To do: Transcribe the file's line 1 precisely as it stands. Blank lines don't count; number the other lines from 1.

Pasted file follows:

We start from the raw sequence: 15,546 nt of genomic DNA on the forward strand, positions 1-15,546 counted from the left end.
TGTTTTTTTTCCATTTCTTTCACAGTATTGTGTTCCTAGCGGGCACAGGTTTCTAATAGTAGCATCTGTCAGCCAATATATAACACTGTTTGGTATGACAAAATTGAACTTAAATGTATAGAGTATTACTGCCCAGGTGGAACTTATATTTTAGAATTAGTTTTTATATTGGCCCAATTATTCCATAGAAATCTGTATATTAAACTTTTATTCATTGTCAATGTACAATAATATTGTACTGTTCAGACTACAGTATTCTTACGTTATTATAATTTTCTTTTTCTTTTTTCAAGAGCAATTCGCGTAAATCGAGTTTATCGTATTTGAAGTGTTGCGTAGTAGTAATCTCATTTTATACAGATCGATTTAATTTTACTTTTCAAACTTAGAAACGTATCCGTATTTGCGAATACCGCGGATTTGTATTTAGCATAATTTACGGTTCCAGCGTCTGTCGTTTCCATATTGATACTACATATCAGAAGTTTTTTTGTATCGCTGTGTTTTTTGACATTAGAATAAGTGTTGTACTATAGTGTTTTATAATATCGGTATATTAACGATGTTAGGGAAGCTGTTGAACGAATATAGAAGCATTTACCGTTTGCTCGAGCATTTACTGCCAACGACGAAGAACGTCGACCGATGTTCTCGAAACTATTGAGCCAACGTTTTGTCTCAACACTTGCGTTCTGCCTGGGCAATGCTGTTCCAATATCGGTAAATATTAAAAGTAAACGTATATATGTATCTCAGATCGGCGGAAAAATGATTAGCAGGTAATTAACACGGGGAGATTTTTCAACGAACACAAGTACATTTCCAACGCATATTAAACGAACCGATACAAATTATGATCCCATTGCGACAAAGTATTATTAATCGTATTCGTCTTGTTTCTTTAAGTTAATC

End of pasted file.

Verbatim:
We start from the raw sequence: 15,546 nt of genomic DNA on the forward strand, positions 1-15,546 counted from the left end.